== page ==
Mendocino, California: Background information when reading Watch Over Me

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Watch Over Me

by Nina LaCour

Watch Over Me by Nina LaCour X
Watch Over Me by Nina LaCour
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  • First Published:
    Sep 2020, 272 pages

    Paperback:
    Jan 2022, 240 pages

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Book Reviewed by:
Rory L. Aronsky
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About this Book

Mendocino, California

This article relates to Watch Over Me

Print Review

Mendocino featuring houses overlooking the oceanEven amidst ghosts; a loving, family-centered farm; and the courageous Mila trying to face horrible memories from her past, Nina LaCour's description of Mendocino, California in Watch Over Me stands out when Mila gets her chance to go there as part of a farmer's market:

Mendocino greeted us with its tiny business district, its weathered fences and pristine bed-and-breakfasts, its narrow streets and wildflowers and bluffs overlooking crashing waves.

After Mila's first time working at the farmer's market, flush with her day's pay, she explores the downtown area, which boasts cafés, a toy store, a chocolate shop and a bookshop. As a California resident who mainly knows the northern part of the state as a tourist, these descriptions feel familiar. They bring to mind the rolling deep green hills of Cambria, the Steinbeck House in Salinas, and the extensive Casa de Fruta roadside fruit stand along the Pacheco Pass Highway in Hollister. I was inspired to learn more about the community and its history.

In 1851, Jerome Ford, acting on behalf of his boss, the entrepreneur named Henry Meiggs, came to the land that is now Mendocino seeking the wreck of the merchant ship Frolic, hoping to salvage its cargo. However, the region's native population, the Pomo Indians, had already stripped the wreck of everything of value.

Ford was also a lumberman, and he noticed the redwood forests that stretched throughout the area. The trees would be perfect to support the Gold Rush economy well in progress, and Ford returned to San Francisco to inform Meiggs about the profitable discovery. Meiggs liked the possibilities, and purchased a sawmill to be delivered by ship. Ford, meanwhile, made his way back to Mendocino, driving cattle up the coast and arriving in June of 1852. He staked out the land and set up the mill near the Big River. It yielded a billion board-feet of lumber over 50 years, nearly all of it used to build San Francisco, and then rebuild it after the massive earthquake and fire in 1906.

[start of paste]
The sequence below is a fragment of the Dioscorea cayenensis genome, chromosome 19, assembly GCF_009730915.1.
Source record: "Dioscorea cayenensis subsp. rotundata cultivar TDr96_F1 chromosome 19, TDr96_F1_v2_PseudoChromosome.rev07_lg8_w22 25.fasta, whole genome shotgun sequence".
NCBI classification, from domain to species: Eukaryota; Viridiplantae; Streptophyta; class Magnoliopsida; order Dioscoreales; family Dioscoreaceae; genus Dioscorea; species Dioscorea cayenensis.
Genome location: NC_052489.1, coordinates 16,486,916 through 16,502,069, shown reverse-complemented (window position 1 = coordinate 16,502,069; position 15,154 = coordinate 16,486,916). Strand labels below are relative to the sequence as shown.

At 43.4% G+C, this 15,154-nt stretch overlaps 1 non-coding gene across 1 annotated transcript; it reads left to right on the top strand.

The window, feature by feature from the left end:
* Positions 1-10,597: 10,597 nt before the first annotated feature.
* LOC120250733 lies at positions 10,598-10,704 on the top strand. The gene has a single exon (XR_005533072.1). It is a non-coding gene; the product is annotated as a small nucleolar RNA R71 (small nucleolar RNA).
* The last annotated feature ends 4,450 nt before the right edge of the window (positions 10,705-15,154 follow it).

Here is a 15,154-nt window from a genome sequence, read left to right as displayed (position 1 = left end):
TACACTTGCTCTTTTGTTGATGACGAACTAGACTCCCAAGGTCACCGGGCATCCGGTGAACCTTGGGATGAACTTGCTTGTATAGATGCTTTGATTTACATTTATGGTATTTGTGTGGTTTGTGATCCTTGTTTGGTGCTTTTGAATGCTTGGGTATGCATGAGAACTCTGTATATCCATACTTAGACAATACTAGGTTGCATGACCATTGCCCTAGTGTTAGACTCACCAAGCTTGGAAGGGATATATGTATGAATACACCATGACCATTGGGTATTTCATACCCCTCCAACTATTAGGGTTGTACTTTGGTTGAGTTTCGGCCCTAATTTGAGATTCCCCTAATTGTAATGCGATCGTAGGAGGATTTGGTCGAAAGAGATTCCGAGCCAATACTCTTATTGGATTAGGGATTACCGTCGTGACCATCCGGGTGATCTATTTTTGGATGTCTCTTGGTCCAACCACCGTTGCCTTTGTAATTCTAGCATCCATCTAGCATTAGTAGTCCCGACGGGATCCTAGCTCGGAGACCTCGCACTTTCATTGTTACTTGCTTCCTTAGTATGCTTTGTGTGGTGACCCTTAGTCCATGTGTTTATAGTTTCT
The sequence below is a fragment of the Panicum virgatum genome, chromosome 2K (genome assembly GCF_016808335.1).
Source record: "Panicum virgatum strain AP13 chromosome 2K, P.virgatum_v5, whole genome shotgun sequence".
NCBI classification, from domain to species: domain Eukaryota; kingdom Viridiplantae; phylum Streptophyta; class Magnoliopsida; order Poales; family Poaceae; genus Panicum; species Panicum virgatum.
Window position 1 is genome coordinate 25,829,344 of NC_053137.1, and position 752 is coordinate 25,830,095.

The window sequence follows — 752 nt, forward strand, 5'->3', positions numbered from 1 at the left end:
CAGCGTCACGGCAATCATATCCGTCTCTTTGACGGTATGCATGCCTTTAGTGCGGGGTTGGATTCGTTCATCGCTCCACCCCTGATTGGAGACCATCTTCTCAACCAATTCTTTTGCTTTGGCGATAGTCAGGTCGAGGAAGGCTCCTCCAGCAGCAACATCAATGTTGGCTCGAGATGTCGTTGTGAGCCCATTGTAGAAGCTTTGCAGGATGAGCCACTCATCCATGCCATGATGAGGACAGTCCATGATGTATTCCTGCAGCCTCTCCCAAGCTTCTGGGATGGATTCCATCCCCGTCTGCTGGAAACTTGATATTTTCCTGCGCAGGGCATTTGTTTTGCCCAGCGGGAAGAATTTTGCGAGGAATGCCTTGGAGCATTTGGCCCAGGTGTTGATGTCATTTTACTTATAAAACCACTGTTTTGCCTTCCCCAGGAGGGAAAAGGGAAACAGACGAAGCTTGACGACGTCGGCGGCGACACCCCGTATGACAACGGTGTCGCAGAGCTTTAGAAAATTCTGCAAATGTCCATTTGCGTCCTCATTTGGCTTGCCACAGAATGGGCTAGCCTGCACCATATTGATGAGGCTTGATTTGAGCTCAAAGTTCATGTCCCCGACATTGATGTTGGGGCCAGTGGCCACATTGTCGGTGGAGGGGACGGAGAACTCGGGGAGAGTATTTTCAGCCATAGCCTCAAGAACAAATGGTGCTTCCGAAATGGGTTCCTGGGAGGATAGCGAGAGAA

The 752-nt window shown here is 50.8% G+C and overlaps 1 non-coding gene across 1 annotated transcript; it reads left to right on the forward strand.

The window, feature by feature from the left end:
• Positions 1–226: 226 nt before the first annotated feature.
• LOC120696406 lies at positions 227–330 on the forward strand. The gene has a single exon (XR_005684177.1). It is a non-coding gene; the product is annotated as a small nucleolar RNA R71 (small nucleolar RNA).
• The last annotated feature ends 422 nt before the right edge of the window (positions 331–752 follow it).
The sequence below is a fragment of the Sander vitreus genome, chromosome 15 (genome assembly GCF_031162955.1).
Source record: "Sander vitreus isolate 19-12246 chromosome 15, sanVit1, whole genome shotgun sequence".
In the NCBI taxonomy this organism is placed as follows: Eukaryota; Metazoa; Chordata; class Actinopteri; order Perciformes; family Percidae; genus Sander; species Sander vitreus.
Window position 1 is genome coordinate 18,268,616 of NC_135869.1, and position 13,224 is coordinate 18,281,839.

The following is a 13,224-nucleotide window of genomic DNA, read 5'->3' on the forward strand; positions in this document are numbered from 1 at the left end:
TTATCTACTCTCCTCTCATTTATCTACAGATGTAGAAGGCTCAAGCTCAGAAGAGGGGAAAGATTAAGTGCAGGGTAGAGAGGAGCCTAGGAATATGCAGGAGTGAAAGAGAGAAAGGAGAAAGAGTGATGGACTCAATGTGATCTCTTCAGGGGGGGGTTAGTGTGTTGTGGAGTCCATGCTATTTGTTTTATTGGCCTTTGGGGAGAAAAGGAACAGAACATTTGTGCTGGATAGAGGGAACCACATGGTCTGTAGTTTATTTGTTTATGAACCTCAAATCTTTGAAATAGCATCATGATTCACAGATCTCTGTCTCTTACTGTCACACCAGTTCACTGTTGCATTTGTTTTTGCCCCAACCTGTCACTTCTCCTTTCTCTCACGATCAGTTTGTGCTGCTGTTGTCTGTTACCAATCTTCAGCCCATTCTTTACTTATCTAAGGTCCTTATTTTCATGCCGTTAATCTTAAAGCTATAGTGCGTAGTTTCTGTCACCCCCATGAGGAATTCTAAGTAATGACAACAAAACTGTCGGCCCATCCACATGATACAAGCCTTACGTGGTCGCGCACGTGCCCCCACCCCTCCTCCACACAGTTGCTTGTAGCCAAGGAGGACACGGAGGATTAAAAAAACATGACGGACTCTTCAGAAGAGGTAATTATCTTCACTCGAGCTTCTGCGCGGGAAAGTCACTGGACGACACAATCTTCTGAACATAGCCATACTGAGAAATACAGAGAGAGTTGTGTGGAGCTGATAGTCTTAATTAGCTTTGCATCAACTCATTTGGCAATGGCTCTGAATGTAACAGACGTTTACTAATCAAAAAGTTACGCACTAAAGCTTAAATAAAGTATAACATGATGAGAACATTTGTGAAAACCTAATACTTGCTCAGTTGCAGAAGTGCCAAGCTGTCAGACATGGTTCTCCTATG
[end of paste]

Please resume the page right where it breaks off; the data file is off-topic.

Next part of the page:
Early on, Mendocino was called Meiggsville, after Henry Meiggs, but it became Big River Township, or just Big River. It was later renamed after the nearby Cape of Mendocino (which was named for a Spanish viceroy who sent explorers to the New World in the 16th century).

The original settlers of Mendocino were of many types, including New Englanders (well-preserved homes in Mendocino recall the architecture of cottages and Victorian homes in Maine), immigrants from China, and Portuguese from the Azores. The Taoist Temple of Kwan Tai, one of the oldest Chinese houses of worship in California, was erected in the middle of Mendocino in 1854.

In 1950, one hundred years after it was founded, Mendocino became a big draw for artists, who started the Mendocino Art Center and triggered the revitalization of the community, overcoming the economic decline that started with the Great Depression. In 1971, residents got Mendocino on the National Register of Historic Places, and it's the only town on the California coast designated a historical landmark.

Many movies, such as The Karate Kid Part III; Same Time, Next Year; and The Majestic have filmed in and around Mendocino, but the television show Murder She Wrote has been the town's greatest benefactor. Nine episodes were filmed there, and exterior shots were used throughout the series. A shot of the Blair House, a Victorian bed-and-breakfast, was used as main character Jessica Fletcher's home. Over 150 residents were chosen for background parts during the filming, and a few were given speaking roles. Fans of the series made Mendocino a tourist destination, bringing with them a sizable boost in revenue. Pretty good progress from lumber mill beginnings.

Mendocino, California, courtesy of Tripadvisor

Filed under Places, Cultures & Identities

Article by Rory L. Aronsky

This "beyond the book article" relates to Watch Over Me. It originally ran in October 2020 and has been updated for the January 2022 paperback edition. Go to magazine.

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